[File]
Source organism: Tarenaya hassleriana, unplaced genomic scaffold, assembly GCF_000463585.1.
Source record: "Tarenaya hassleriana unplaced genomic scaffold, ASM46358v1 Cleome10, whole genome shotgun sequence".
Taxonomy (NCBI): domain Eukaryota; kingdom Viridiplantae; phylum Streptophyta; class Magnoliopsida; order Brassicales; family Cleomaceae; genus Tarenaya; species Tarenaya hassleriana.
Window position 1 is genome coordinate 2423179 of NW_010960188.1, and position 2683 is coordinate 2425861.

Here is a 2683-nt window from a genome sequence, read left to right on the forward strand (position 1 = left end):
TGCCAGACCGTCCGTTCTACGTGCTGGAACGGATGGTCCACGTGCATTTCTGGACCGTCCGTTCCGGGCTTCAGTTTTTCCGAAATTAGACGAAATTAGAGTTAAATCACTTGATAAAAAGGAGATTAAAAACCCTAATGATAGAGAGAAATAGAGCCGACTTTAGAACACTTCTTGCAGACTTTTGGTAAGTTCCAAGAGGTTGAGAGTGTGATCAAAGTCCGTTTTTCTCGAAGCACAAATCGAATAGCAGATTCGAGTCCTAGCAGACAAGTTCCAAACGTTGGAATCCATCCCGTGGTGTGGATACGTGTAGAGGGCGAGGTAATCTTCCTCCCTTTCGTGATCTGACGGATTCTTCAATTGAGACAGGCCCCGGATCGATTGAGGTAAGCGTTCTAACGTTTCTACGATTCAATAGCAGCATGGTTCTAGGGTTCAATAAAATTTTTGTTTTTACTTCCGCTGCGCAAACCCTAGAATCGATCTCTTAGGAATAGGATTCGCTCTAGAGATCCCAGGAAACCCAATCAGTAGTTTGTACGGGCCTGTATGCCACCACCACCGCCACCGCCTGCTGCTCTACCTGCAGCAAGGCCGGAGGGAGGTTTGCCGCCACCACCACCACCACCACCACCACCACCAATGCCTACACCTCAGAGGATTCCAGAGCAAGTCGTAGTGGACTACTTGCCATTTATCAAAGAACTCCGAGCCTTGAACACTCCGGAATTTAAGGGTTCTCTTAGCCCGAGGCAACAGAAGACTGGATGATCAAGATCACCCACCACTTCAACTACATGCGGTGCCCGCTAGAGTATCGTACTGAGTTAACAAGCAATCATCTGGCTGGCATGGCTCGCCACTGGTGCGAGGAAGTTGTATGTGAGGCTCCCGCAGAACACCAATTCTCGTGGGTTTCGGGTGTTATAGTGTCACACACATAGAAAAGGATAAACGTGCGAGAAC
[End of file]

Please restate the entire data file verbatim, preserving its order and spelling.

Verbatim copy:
Source organism: Tarenaya hassleriana, unplaced genomic scaffold, assembly GCF_000463585.1.
Source record: "Tarenaya hassleriana unplaced genomic scaffold, ASM46358v1 Cleome10, whole genome shotgun sequence".
Taxonomy (NCBI): domain Eukaryota; kingdom Viridiplantae; phylum Streptophyta; class Magnoliopsida; order Brassicales; family Cleomaceae; genus Tarenaya; species Tarenaya hassleriana.
Window position 1 is genome coordinate 2423179 of NW_010960188.1, and position 2683 is coordinate 2425861.

Here is a 2683-nt window from a genome sequence, read left to right on the forward strand (position 1 = left end):
TGCCAGACCGTCCGTTCTACGTGCTGGAACGGATGGTCCACGTGCATTTCTGGACCGTCCGTTCCGGGCTTCAGTTTTTCCGAAATTAGACGAAATTAGAGTTAAATCACTTGATAAAAAGGAGATTAAAAACCCTAATGATAGAGAGAAATAGAGCCGACTTTAGAACACTTCTTGCAGACTTTTGGTAAGTTCCAAGAGGTTGAGAGTGTGATCAAAGTCCGTTTTTCTCGAAGCACAAATCGAATAGCAGATTCGAGTCCTAGCAGACAAGTTCCAAACGTTGGAATCCATCCCGTGGTGTGGATACGTGTAGAGGGCGAGGTAATCTTCCTCCCTTTCGTGATCTGACGGATTCTTCAATTGAGACAGGCCCCGGATCGATTGAGGTAAGCGTTCTAACGTTTCTACGATTCAATAGCAGCATGGTTCTAGGGTTCAATAAAATTTTTGTTTTTACTTCCGCTGCGCAAACCCTAGAATCGATCTCTTAGGAATAGGATTCGCTCTAGAGATCCCAGGAAACCCAATCAGTAGTTTGTACGGGCCTGTATGCCACCACCACCGCCACCGCCTGCTGCTCTACCTGCAGCAAGGCCGGAGGGAGGTTTGCCGCCACCACCACCACCACCACCACCACCACCAATGCCTACACCTCAGAGGATTCCAGAGCAAGTCGTAGTGGACTACTTGCCATTTATCAAAGAACTCCGAGCCTTGAACACTCCGGAATTTAAGGGTTCTCTTAGCCCGAGGCAACAGAAGACTGGATGATCAAGATCACCCACCACTTCAACTACATGCGGTGCCCGCTAGAGTATCGTACTGAGTTAACAAGCAATCATCTGGCTGGCATGGCTCGCCACTGGTGCGAGGAAGTTGTATGTGAGGCTCCCGCAGAACACCAATTCTCGTGGGTTTCGGGTGTTATAGTGTCACACACATAGAAAAGGATAAACGTGCGAGAAC